Wachovia Corp., which catapulted to the top of the U.S. banking industry with relentless acquisitions of weaker rivals, was in advanced discussions Sunday night to sell itself to Wells Fargo & Co., according to people familiar with the situation.
Wachovia was also holding talks with Citigroup Inc., but by late evening Wells Fargo appeared to be the preferred bidder. Details of the proposed transaction weren't immediately clear, and the discussions could fall apart at the last moment.
The Wachovia developments came the same day that Congress and the Bush administration reached agreement on a $700 billion banking-rescue package. Meanwhile, the turmoil in the banking system spread to Europe over the weekend, as a major European bank was bailed out by a trio of governments, the U.K. was plotting the rescue of a British lender and Germany was trying to save a Munich-based lender.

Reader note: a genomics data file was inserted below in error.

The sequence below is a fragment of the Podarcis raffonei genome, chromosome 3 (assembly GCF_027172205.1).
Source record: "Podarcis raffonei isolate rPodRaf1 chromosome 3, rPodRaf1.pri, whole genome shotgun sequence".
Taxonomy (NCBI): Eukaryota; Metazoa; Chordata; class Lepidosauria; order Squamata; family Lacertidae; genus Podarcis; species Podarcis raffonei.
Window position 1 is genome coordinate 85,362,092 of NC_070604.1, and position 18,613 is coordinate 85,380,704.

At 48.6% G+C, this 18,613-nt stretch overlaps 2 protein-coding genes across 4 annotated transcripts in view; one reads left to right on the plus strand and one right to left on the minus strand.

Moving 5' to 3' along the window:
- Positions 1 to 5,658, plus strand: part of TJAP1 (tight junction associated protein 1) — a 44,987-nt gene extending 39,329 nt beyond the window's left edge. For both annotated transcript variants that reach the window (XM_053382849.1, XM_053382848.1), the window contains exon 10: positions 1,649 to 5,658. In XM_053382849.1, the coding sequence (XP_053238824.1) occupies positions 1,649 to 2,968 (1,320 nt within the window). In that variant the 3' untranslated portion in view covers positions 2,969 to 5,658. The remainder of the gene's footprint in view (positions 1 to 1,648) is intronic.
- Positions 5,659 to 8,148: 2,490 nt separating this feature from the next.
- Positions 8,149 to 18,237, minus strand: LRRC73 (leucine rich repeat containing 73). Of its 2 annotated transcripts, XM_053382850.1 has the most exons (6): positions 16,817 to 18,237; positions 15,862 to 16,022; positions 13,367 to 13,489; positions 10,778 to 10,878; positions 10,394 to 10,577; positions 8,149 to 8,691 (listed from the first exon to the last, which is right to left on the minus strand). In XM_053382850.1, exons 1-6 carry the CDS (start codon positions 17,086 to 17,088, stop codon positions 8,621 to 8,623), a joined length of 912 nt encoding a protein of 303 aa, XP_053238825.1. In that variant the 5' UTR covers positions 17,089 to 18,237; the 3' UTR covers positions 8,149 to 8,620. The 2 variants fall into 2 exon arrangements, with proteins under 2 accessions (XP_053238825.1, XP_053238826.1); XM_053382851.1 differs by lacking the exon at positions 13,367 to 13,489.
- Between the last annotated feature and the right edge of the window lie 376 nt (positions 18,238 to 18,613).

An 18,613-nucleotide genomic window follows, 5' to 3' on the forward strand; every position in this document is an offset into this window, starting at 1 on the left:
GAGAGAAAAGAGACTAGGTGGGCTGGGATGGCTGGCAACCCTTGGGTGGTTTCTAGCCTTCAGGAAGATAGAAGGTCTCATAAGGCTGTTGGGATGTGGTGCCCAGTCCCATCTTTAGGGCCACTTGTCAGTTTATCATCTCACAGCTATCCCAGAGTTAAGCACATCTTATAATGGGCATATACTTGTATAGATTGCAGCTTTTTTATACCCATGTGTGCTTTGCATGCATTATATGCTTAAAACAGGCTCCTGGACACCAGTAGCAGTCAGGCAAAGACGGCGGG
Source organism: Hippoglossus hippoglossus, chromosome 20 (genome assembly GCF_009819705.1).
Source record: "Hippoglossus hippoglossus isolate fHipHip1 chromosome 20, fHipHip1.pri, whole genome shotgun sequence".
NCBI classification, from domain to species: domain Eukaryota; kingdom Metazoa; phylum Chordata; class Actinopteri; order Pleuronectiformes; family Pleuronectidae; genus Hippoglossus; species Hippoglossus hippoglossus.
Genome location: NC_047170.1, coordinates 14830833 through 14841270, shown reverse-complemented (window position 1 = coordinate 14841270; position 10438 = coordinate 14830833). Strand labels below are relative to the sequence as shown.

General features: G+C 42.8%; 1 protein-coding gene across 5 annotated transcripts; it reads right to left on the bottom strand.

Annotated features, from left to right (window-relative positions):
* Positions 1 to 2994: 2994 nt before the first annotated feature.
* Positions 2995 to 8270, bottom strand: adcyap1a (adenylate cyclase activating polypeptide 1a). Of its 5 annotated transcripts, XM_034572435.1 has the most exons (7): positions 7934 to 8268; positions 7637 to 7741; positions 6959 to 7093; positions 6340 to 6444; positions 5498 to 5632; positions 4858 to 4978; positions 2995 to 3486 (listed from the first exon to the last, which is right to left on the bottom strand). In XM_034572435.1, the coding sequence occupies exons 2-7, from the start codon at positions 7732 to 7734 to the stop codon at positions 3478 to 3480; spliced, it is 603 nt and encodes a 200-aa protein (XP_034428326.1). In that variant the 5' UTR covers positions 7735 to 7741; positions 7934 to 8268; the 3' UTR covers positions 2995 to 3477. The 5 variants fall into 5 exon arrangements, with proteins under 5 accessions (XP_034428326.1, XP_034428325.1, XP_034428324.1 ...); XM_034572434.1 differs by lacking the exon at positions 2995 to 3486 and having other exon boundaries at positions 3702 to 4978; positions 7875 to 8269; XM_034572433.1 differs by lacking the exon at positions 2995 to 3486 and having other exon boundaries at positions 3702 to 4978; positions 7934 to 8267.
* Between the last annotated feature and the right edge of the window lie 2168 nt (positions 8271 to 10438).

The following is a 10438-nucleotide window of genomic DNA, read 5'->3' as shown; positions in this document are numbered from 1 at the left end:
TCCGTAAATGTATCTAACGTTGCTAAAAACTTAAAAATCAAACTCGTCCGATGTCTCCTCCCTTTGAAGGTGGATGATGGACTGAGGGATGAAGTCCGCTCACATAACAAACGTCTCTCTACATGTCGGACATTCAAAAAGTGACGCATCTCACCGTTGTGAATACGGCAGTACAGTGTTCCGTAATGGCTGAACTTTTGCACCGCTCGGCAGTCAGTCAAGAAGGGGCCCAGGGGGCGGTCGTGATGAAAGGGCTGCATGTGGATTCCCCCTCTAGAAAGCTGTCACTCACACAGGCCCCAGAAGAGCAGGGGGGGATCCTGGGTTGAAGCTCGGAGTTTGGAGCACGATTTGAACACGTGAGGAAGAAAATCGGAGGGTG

San Francisco-based Wells Fargo has sent mixed signals in recent months about its appetite for acquisitions. CEO John Stumpf said in August that it was highly unlikely Wells Fargo would pursue a large East Coast rival.
Earlier this month, though, Wells Fargo Chairman Richard Kovacevich said that the bank "often buys fixer-uppers." He added: "Given the financial conditions today I feel like a kid in a candy store."
Citigroup and Wells Fargo both took a hard look at Washington Mutual Inc. before it was seized and sold to J.P. Morgan Chase & Co. for $1.9 billion.
Spain's Banco Santander SA also had expressed interest in Wachovia, but that scenario now appears less likely, people with knowledge of the discussions said Sunday.
The Netherlands, Belgium and Luxembourg agreed to inject $16.37 billion into Fortis NV on Sunday, after France's BNP Paribas SA and Dutch financial firm ING Groep NV walked away from talks to acquire the company over the weekend. The rescue effort came after Fortis's shares came under heavy selling last week.